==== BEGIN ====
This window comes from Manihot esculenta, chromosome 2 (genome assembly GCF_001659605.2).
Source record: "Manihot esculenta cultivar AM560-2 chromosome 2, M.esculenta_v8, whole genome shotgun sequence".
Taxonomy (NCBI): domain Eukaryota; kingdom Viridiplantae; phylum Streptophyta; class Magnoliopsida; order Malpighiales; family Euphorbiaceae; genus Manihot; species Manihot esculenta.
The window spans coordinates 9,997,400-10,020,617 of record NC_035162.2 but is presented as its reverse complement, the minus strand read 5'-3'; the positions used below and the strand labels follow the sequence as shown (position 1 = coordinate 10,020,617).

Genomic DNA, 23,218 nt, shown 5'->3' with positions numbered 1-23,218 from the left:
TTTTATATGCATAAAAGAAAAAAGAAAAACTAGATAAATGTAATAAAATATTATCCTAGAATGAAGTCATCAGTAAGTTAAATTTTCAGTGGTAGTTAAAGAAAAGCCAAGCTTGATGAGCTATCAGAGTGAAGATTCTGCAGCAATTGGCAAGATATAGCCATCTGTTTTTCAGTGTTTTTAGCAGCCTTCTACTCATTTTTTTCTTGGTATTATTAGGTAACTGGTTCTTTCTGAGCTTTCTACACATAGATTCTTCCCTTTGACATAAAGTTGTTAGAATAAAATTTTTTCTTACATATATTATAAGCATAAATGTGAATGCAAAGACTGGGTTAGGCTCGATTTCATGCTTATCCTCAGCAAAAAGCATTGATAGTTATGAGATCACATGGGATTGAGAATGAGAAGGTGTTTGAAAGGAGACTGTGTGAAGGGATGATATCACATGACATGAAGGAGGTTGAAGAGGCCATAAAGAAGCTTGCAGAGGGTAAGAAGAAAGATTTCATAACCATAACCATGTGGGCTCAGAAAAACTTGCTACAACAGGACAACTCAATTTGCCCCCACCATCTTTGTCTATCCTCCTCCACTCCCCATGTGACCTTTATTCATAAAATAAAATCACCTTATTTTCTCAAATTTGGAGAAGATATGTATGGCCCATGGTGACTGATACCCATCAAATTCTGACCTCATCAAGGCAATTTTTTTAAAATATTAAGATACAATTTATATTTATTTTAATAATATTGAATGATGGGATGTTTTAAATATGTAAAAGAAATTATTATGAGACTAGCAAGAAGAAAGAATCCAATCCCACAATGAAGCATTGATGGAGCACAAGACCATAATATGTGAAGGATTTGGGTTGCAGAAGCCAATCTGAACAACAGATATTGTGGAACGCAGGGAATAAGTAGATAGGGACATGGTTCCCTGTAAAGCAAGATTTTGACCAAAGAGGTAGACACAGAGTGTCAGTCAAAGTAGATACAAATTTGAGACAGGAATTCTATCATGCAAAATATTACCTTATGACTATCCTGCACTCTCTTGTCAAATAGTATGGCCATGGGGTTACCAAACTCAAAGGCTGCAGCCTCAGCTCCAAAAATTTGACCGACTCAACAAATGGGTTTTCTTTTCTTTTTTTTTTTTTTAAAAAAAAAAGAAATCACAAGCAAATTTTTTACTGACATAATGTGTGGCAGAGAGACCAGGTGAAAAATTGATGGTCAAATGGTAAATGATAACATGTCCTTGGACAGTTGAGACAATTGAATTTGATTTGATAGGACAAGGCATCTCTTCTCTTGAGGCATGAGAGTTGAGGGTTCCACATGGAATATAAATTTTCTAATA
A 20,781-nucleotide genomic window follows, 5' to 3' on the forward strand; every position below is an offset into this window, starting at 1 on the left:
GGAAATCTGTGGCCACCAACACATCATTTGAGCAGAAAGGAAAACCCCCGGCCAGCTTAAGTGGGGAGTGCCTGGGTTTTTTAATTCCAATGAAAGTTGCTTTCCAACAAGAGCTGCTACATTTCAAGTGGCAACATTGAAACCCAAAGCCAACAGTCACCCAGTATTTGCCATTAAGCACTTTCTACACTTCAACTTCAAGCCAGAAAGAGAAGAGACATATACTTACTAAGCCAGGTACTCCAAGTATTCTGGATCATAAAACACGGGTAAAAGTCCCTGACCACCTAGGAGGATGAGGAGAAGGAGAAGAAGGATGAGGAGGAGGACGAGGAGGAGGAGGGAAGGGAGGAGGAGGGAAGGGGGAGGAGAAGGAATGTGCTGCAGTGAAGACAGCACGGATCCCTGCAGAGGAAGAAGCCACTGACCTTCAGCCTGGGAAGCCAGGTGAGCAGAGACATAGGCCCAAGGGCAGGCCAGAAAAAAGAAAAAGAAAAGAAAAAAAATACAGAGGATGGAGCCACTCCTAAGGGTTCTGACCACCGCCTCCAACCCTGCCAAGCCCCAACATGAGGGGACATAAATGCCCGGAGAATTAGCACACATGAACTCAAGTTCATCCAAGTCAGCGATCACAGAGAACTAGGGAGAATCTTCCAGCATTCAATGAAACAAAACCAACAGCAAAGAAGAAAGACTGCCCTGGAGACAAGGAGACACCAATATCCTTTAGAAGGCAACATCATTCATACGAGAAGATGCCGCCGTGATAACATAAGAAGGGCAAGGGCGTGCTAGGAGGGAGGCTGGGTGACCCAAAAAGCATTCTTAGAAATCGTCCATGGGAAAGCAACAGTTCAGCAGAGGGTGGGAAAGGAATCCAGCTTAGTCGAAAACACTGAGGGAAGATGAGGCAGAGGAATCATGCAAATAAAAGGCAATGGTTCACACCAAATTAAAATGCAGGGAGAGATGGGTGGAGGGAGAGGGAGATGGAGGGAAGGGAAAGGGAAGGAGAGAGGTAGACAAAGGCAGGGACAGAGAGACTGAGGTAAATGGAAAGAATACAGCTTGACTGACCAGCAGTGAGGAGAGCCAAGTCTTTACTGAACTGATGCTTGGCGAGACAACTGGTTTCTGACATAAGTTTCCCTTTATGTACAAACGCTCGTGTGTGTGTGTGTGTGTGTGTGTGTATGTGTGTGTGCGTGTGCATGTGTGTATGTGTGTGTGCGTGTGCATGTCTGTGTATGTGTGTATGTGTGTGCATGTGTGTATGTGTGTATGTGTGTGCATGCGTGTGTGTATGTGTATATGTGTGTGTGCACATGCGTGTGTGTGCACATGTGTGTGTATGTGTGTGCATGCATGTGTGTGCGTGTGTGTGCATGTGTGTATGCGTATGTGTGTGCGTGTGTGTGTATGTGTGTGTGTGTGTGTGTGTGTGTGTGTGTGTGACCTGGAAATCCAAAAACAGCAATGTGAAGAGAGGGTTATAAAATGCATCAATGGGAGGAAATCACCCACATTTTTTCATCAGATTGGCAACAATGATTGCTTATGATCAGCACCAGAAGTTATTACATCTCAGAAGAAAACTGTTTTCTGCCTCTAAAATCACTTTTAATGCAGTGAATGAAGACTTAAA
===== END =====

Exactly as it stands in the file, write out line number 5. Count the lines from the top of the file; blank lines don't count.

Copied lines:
Genomic DNA, 23,218 nt, shown 5'->3' with positions numbered 1-23,218 from the left: